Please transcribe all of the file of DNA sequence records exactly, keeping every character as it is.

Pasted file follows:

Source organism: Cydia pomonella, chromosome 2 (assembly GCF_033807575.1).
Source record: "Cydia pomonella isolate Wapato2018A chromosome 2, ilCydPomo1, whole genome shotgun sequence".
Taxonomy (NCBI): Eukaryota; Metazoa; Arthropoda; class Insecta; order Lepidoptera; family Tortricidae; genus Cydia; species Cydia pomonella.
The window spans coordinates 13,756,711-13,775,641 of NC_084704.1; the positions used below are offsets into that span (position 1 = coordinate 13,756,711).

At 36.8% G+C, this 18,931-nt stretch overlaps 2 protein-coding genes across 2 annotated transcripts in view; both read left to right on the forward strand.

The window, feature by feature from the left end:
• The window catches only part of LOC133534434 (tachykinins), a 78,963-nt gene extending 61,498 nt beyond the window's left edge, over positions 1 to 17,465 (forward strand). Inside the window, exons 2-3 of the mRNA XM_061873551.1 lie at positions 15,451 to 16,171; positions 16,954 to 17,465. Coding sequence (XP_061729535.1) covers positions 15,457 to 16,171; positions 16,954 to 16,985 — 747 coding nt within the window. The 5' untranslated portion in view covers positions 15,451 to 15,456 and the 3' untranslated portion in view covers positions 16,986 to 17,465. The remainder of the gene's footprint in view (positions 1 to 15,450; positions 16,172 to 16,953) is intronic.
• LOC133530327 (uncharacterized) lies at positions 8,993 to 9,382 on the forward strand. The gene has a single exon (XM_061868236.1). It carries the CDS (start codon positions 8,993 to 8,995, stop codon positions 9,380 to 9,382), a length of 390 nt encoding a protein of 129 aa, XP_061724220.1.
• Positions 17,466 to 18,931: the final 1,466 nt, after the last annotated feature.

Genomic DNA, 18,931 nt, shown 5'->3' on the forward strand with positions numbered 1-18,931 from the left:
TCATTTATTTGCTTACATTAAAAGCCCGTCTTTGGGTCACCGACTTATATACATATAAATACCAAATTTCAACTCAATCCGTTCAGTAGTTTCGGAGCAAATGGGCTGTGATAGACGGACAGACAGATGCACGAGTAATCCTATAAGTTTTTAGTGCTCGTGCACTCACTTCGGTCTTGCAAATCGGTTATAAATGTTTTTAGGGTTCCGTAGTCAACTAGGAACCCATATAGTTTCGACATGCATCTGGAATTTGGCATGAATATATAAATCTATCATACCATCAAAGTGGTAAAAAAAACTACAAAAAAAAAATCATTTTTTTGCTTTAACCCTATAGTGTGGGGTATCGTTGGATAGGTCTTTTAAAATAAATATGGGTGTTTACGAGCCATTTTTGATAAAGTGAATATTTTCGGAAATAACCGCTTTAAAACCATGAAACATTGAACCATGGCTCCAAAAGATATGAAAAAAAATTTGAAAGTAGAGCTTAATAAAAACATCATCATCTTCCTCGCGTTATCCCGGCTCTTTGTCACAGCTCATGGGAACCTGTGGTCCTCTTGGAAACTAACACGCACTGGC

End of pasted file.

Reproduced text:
Source organism: Cydia pomonella, chromosome 2 (assembly GCF_033807575.1).
Source record: "Cydia pomonella isolate Wapato2018A chromosome 2, ilCydPomo1, whole genome shotgun sequence".
Taxonomy (NCBI): Eukaryota; Metazoa; Arthropoda; class Insecta; order Lepidoptera; family Tortricidae; genus Cydia; species Cydia pomonella.
The window spans coordinates 13,756,711-13,775,641 of NC_084704.1; the positions used below are offsets into that span (position 1 = coordinate 13,756,711).

At 36.8% G+C, this 18,931-nt stretch overlaps 2 protein-coding genes across 2 annotated transcripts in view; both read left to right on the forward strand.

The window, feature by feature from the left end:
• The window catches only part of LOC133534434 (tachykinins), a 78,963-nt gene extending 61,498 nt beyond the window's left edge, over positions 1 to 17,465 (forward strand). Inside the window, exons 2-3 of the mRNA XM_061873551.1 lie at positions 15,451 to 16,171; positions 16,954 to 17,465. Coding sequence (XP_061729535.1) covers positions 15,457 to 16,171; positions 16,954 to 16,985 — 747 coding nt within the window. The 5' untranslated portion in view covers positions 15,451 to 15,456 and the 3' untranslated portion in view covers positions 16,986 to 17,465. The remainder of the gene's footprint in view (positions 1 to 15,450; positions 16,172 to 16,953) is intronic.
• LOC133530327 (uncharacterized) lies at positions 8,993 to 9,382 on the forward strand. The gene has a single exon (XM_061868236.1). It carries the CDS (start codon positions 8,993 to 8,995, stop codon positions 9,380 to 9,382), a length of 390 nt encoding a protein of 129 aa, XP_061724220.1.
• Positions 17,466 to 18,931: the final 1,466 nt, after the last annotated feature.

Genomic DNA, 18,931 nt, shown 5'->3' on the forward strand with positions numbered 1-18,931 from the left:
TCATTTATTTGCTTACATTAAAAGCCCGTCTTTGGGTCACCGACTTATATACATATAAATACCAAATTTCAACTCAATCCGTTCAGTAGTTTCGGAGCAAATGGGCTGTGATAGACGGACAGACAGATGCACGAGTAATCCTATAAGTTTTTAGTGCTCGTGCACTCACTTCGGTCTTGCAAATCGGTTATAAATGTTTTTAGGGTTCCGTAGTCAACTAGGAACCCATATAGTTTCGACATGCATCTGGAATTTGGCATGAATATATAAATCTATCATACCATCAAAGTGGTAAAAAAAACTACAAAAAAAAAATCATTTTTTTGCTTTAACCCTATAGTGTGGGGTATCGTTGGATAGGTCTTTTAAAATAAATATGGGTGTTTACGAGCCATTTTTGATAAAGTGAATATTTTCGGAAATAACCGCTTTAAAACCATGAAACATTGAACCATGGCTCCAAAAGATATGAAAAAAAATTTGAAAGTAGAGCTTAATAAAAACATCATCATCTTCCTCGCGTTATCCCGGCTCTTTGTCACAGCTCATGGGAACCTGTGGTCCTCTTGGAAACTAACACGCACTGGC